Now that the state appears likely to lose a school-funding lawsuit, Gov. Sam Brownback is calling for more discussions between lawmakers and education officials.
Better late than never – provided the talks aren’t merely political cover.
Brownback wants to break the cycle of Kansas school districts going to court over funding. He wants efforts throughout the year to talk about education goals and find common ground, Associated Press reported.
“Nobody talks to anybody; it’s all handled in litigation,” Brownback said. “If I’ve learned anything in these systems, it’s that if you’re not talking you’re not going to come up with any resolution.”
Litigation to force funding is disruptive and costly, so more talking would be good. It also could help prevent bad policies and misinformation on other education issues.
For example, in his State of the State address early this year, Brownback claimed that “our schools only get 54 cents of every valuable education dollar into the classroom.” If he had talked more with education officials, he would have learned that it’s actually 61.9 percent per the official reports. He also would have learned that there is no research showing a relationship between the 65 percent target he promoted and improved student outcomes.
Brownback also claimed in his address that “29 percent of Kansas fourth-graders can’t read at a basic level.” Had he talked more to educators, he would have learned that he was citing the wrong test data and the actual total per state assessment tests is about 12 percent – still significant but far less than 29 percent.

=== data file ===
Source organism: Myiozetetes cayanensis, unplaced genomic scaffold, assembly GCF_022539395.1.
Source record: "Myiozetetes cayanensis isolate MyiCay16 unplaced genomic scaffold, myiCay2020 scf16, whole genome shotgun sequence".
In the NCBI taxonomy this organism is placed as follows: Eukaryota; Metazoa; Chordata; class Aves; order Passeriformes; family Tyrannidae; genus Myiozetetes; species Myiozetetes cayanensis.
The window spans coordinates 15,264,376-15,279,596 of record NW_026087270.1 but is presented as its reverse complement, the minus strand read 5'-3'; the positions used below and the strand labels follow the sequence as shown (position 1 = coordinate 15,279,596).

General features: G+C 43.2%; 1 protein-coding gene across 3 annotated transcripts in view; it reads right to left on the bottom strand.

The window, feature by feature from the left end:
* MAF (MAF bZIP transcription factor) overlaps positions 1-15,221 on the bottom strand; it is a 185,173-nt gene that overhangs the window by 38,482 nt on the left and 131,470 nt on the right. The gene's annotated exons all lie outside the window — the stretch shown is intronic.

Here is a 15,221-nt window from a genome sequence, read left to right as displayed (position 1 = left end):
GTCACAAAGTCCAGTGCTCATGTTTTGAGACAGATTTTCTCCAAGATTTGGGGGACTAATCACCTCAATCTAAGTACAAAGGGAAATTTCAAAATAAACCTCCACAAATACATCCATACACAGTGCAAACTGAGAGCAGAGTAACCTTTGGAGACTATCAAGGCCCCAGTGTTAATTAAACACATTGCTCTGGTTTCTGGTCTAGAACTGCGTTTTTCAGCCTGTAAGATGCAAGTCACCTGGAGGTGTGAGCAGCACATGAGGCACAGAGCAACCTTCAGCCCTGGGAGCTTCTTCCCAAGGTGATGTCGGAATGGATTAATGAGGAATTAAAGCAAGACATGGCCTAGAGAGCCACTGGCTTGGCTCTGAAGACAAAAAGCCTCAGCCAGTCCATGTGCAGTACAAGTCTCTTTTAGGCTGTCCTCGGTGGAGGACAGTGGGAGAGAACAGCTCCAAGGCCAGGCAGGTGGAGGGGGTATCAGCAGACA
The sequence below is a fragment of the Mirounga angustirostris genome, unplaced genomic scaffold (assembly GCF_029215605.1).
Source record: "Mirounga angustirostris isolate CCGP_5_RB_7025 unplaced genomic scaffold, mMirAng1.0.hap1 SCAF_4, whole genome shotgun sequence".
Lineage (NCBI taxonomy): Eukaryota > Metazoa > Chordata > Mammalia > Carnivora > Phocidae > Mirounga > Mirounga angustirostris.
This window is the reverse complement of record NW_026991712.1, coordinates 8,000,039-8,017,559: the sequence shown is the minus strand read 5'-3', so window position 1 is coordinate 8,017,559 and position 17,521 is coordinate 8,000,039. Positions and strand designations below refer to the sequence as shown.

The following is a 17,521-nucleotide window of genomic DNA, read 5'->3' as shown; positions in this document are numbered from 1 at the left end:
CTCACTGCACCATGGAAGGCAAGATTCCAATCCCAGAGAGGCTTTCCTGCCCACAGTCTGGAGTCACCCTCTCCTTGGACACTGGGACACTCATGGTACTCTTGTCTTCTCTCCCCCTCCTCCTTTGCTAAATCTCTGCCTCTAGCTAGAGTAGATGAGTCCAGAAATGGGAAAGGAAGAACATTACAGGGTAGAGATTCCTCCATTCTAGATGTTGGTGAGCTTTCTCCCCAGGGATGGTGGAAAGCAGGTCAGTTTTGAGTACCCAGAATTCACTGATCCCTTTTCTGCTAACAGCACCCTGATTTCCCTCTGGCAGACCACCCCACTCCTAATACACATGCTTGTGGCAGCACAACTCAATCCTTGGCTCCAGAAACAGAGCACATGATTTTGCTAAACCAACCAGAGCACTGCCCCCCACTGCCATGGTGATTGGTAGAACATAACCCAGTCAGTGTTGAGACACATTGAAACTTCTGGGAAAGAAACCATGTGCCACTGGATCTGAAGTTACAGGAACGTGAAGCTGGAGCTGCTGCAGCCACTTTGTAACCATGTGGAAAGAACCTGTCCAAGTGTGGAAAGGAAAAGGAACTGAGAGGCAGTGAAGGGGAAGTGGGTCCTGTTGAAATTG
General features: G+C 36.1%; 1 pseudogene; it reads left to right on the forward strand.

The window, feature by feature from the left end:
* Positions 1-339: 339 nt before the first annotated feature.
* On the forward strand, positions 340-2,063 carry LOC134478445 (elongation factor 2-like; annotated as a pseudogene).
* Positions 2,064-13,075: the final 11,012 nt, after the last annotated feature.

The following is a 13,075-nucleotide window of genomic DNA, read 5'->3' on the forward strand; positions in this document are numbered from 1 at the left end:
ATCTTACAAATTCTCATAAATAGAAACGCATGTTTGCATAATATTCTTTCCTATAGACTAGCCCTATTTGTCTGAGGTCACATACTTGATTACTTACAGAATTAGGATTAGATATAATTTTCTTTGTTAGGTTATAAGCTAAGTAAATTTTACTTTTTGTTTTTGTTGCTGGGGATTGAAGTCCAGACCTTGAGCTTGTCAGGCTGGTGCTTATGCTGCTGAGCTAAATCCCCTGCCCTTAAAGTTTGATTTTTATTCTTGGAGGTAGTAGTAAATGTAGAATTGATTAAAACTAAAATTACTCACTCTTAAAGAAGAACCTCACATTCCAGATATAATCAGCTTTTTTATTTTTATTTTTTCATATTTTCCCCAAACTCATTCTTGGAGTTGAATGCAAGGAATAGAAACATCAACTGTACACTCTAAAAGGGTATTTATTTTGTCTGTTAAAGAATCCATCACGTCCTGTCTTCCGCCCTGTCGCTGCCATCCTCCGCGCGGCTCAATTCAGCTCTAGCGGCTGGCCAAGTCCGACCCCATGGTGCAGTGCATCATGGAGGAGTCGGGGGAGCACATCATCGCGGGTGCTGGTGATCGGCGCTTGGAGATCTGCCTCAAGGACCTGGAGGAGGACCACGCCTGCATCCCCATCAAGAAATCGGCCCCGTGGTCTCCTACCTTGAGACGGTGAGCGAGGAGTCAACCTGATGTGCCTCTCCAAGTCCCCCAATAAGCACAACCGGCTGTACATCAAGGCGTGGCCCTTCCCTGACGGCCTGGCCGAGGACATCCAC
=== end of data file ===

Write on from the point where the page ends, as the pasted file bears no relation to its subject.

Brownback also might not have proposed holding back third-graders who don’t read at grade level if he had talked more with educators and learned that such a mandate is counterproductive.
If Brownback talked more to school officials, perhaps he would stop suggesting that school funding hasn’t been cut. He could talk to Kevin R. McWhorter, a Goddard school board member who wrote on the Opinion pages Sunday about how his district has struggled with a 16 percent operating cut.
If lawmakers talked more to educators, they would learn that claims about bloated school district cash reserves are exaggerated. They also would learn that Common Core is not a plot by President Obama to brainwash kids.
Of course, it is important for Brownback and lawmakers to talk to a broad range of educators, not just to those who agree with them. So far, they are not off to a good start.
Brownback is hosting education talks at the governor’s residence next week. As of Tuesday, the guest list included GOP legislative leaders and superintendents from districts that aren’t part of the lawsuit, AP reported.
To be worthwhile, conversations need to be sincere and not just for show.
For the editorial board, Phillip Brownlee